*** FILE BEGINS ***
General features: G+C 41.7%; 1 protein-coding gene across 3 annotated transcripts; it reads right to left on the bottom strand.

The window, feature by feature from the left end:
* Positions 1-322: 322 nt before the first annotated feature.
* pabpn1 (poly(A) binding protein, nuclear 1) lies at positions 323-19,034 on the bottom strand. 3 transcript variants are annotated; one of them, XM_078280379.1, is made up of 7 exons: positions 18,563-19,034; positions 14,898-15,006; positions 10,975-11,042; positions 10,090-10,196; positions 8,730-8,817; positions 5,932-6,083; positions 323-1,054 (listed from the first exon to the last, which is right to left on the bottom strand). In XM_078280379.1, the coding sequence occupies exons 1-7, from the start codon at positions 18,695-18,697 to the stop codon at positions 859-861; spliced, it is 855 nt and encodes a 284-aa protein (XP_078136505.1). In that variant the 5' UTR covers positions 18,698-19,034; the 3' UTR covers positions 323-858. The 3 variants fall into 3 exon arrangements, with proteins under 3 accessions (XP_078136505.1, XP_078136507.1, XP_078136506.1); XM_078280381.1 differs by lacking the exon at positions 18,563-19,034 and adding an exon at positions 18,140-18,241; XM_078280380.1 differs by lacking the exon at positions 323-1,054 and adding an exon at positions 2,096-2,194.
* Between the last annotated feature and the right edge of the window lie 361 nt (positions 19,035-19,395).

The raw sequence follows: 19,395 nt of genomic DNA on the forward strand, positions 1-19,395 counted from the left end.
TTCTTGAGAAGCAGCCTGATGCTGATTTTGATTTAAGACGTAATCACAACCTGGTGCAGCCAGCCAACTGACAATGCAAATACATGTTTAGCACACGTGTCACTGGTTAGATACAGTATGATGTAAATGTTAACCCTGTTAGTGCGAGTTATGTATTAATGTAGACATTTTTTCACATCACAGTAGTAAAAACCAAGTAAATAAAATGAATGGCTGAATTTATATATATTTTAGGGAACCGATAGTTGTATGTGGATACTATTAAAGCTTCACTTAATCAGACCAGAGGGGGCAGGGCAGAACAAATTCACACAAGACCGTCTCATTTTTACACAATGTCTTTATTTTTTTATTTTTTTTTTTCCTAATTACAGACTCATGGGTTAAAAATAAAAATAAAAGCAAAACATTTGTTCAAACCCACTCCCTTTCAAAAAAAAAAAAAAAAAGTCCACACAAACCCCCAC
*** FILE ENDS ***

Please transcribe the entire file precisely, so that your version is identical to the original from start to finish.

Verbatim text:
General features: G+C 41.7%; 1 protein-coding gene across 3 annotated transcripts; it reads right to left on the bottom strand.

The window, feature by feature from the left end:
* Positions 1-322: 322 nt before the first annotated feature.
* pabpn1 (poly(A) binding protein, nuclear 1) lies at positions 323-19,034 on the bottom strand. 3 transcript variants are annotated; one of them, XM_078280379.1, is made up of 7 exons: positions 18,563-19,034; positions 14,898-15,006; positions 10,975-11,042; positions 10,090-10,196; positions 8,730-8,817; positions 5,932-6,083; positions 323-1,054 (listed from the first exon to the last, which is right to left on the bottom strand). In XM_078280379.1, the coding sequence occupies exons 1-7, from the start codon at positions 18,695-18,697 to the stop codon at positions 859-861; spliced, it is 855 nt and encodes a 284-aa protein (XP_078136505.1). In that variant the 5' UTR covers positions 18,698-19,034; the 3' UTR covers positions 323-858. The 3 variants fall into 3 exon arrangements, with proteins under 3 accessions (XP_078136505.1, XP_078136507.1, XP_078136506.1); XM_078280381.1 differs by lacking the exon at positions 18,563-19,034 and adding an exon at positions 18,140-18,241; XM_078280380.1 differs by lacking the exon at positions 323-1,054 and adding an exon at positions 2,096-2,194.
* Between the last annotated feature and the right edge of the window lie 361 nt (positions 19,035-19,395).

The raw sequence follows: 19,395 nt of genomic DNA on the forward strand, positions 1-19,395 counted from the left end.
TTCTTGAGAAGCAGCCTGATGCTGATTTTGATTTAAGACGTAATCACAACCTGGTGCAGCCAGCCAACTGACAATGCAAATACATGTTTAGCACACGTGTCACTGGTTAGATACAGTATGATGTAAATGTTAACCCTGTTAGTGCGAGTTATGTATTAATGTAGACATTTTTTCACATCACAGTAGTAAAAACCAAGTAAATAAAATGAATGGCTGAATTTATATATATTTTAGGGAACCGATAGTTGTATGTGGATACTATTAAAGCTTCACTTAATCAGACCAGAGGGGGCAGGGCAGAACAAATTCACACAAGACCGTCTCATTTTTACACAATGTCTTTATTTTTTTATTTTTTTTTTTCCTAATTACAGACTCATGGGTTAAAAATAAAAATAAAAGCAAAACATTTGTTCAAACCCACTCCCTTTCAAAAAAAAAAAAAAAAAGTCCACACAAACCCCCAC